South Sudan Minister Denies ‘Looting Treasury’
South Sudan’s government has dismissed a UN report accusing the country’s governing elite of looting tens of millions of dollars from public coffers, saying it is the victim of an “international campaign”.
Last week, the UN’s Commission on Human Rights in South Sudan said a “staggering” amount of money and other wealth had been diverted from public coffers and resources – more than $73m since 2018, with almost $39m stolen during a period of less than two months.
It warned that the plunder risks derailing an already fragile peace process in the world’s newest nation, which has struggled to emerge from five years of civil war following independence in 2011.
“This plundering also continues to fuel political competition amongst elites, and is a key driver of the ongoing conflict, violations and serious crimes, jeopardising the prospects for sustainable peace,” it said in a report presented to the UN Human Rights Council in Geneva.
South Sudan hit back on Monday, with the minister of cabinet affairs, Martin Elia Lomuro, dismissing the report as part of “an international campaign … against [South Sudan’s] government”.
“These are the organizations that are sponsored not to see political stability in South Sudan and they will move from one thing to the other, from human rights to corruption, from corruption to something else,” Lomuro told the AFP news agency.
“This country is sovereign … if the government has mismanaged anything, it’s only the people of South Sudan who can hold this government accountable, not external forces.”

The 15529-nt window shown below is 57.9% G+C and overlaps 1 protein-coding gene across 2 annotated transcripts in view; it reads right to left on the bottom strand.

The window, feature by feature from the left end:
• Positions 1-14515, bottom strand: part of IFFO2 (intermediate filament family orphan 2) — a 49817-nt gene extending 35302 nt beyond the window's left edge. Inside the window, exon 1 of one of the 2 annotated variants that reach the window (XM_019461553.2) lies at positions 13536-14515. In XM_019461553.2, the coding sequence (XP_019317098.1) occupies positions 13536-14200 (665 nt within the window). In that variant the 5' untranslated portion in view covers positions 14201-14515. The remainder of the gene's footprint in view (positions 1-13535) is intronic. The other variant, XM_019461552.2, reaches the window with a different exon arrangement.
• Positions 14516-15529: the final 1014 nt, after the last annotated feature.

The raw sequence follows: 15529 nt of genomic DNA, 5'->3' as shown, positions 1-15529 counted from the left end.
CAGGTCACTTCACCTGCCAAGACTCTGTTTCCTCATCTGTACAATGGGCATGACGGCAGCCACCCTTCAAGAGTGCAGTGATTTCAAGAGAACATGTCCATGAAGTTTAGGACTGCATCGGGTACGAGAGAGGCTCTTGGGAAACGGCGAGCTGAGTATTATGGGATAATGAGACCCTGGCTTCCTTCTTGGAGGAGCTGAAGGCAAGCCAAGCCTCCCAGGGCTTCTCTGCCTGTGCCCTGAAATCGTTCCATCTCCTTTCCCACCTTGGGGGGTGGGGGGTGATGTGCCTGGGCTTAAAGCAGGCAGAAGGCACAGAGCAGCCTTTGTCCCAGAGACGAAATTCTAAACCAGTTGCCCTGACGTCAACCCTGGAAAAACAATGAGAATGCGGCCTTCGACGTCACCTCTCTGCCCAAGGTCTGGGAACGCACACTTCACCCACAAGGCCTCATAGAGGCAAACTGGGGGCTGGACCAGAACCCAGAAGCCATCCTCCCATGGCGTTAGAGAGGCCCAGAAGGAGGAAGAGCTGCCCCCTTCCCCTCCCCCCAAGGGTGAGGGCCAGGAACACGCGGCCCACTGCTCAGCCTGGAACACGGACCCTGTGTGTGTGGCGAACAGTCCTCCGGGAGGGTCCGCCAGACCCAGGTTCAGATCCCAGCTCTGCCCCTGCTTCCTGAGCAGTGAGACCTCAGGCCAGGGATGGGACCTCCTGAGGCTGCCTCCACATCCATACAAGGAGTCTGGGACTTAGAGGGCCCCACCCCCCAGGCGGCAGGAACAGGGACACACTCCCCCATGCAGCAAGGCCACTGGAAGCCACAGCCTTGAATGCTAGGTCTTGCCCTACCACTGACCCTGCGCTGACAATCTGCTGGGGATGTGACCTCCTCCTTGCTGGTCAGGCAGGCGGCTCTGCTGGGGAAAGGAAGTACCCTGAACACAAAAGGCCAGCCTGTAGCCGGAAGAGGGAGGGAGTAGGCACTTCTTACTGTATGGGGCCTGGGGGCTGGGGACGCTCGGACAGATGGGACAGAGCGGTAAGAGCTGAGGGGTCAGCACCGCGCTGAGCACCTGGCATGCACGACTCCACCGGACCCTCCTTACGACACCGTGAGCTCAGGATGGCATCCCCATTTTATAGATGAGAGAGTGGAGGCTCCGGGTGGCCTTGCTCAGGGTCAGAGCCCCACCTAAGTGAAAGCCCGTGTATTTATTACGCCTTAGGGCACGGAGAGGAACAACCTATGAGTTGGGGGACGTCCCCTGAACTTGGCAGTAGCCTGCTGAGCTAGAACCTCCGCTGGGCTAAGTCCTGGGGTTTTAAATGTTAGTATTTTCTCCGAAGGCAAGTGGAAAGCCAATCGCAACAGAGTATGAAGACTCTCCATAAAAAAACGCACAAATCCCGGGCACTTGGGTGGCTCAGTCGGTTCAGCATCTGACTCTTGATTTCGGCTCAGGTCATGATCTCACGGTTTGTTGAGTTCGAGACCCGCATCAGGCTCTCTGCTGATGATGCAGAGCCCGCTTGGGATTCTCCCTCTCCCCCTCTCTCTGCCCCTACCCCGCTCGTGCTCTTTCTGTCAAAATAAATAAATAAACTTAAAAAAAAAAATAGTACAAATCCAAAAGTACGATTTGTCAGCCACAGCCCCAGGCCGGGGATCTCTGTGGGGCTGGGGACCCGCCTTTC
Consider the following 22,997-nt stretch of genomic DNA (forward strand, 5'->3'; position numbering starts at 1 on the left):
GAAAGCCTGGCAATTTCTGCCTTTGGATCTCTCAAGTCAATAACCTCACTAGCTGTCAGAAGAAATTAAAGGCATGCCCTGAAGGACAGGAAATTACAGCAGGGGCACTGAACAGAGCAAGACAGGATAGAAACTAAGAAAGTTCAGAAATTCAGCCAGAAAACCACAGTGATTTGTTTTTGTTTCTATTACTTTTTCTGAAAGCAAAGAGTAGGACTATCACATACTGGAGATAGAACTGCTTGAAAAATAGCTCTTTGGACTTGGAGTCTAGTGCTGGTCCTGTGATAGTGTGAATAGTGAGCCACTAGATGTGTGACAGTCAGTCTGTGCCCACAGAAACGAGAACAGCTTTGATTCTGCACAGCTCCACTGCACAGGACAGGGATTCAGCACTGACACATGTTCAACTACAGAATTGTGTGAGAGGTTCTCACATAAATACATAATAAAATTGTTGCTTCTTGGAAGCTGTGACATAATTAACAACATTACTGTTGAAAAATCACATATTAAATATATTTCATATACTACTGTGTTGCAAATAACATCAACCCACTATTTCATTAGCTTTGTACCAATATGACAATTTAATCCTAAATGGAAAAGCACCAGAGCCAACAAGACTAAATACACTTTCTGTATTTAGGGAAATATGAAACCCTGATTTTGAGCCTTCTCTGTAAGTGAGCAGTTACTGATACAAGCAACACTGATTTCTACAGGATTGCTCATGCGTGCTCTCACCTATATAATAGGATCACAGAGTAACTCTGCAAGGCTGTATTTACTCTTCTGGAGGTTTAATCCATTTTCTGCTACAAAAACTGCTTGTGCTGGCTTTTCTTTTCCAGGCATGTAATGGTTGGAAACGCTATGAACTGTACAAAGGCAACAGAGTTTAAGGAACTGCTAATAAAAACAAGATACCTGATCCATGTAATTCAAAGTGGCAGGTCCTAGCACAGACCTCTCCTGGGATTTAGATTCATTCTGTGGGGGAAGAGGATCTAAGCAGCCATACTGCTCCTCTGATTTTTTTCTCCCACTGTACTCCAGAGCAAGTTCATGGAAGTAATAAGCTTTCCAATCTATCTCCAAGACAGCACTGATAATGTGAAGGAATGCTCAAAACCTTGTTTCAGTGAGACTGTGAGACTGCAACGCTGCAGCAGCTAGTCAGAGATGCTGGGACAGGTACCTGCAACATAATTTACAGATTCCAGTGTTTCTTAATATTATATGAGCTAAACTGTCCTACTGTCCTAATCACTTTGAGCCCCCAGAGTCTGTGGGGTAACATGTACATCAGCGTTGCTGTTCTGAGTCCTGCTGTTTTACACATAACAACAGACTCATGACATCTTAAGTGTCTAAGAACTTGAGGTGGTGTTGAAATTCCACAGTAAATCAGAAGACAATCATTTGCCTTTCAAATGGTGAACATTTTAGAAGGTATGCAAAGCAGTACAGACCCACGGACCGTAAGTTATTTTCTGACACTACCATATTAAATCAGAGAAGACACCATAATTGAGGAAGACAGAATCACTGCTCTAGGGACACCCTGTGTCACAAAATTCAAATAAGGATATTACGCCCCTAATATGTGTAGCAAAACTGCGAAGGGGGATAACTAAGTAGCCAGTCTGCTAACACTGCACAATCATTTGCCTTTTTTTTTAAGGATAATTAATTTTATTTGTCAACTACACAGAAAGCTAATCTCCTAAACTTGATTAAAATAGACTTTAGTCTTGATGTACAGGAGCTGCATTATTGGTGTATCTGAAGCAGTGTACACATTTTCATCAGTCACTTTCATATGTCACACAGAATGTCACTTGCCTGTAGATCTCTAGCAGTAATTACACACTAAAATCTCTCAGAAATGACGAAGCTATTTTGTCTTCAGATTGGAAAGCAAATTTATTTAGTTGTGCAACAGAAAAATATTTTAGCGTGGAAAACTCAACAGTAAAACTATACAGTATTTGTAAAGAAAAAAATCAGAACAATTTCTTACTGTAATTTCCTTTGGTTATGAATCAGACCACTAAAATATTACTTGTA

The UN report said that the figure of $73m was only a fraction of the overall amount looted, adding that, in 2012, President Salva Kiir admitted that South Sudan’s governing elites had diverted more than $4bn.
It said its investigations revealed the involvement of politicians, government officials, international corporations, military personnel, and multinational banks in these “crimes”.
The commission accused South Sudan’s elites of deliberately adopting a “highly informal” system of oil revenue collection, without independent oversight and transparency, thus enabling the misappropriation of public funds.
“Similarly flawed, non-transparent processes for contract payments, procurements, and revenue are operated illicitly to divert non-oil revenues,” it said in a press release on Thursday.
In one case, a single payment made unlawfully in May 2018 by the Ministry of Finance to Sudanese businessman Ashram Seed Ahmed Al-Cardinal, represented “a staggering 21.6 percent of South Sudan’s total budget for the ‘Use of Goods and Services’ and ‘Capital Expenditure’ for the entire 2018/2019 fiscal year,” it said.
‘Not far from truth’
Rights campaigners backed the report and called on citizens to ask tough questions of the country’s lawmakers.
“The oil money is flowing … but it is not reflected [in] the lives of the people in the country, so the report is not far from the truth,” Bol Deng Bol, executive director of rights group Intrepid South Sudan, told AFP.
“I would urge the people of South Sudan to see how their finances are being spent.”
The impoverished country, which ranks last on Transparency International’s corruption index along with Somalia, is almost entirely dependent on earnings from oil.
Following a 2018 ceasefire and a power-sharing deal between Kiir and his rival-turned-deputy Riek Machar, the peace process has shown few signs of progress.
The report said it had identified several individuals allegedly linked to rights violations and economic crimes whose names would be passed to the UN High Commissioner for Human Rights for possible investigation or prosecution.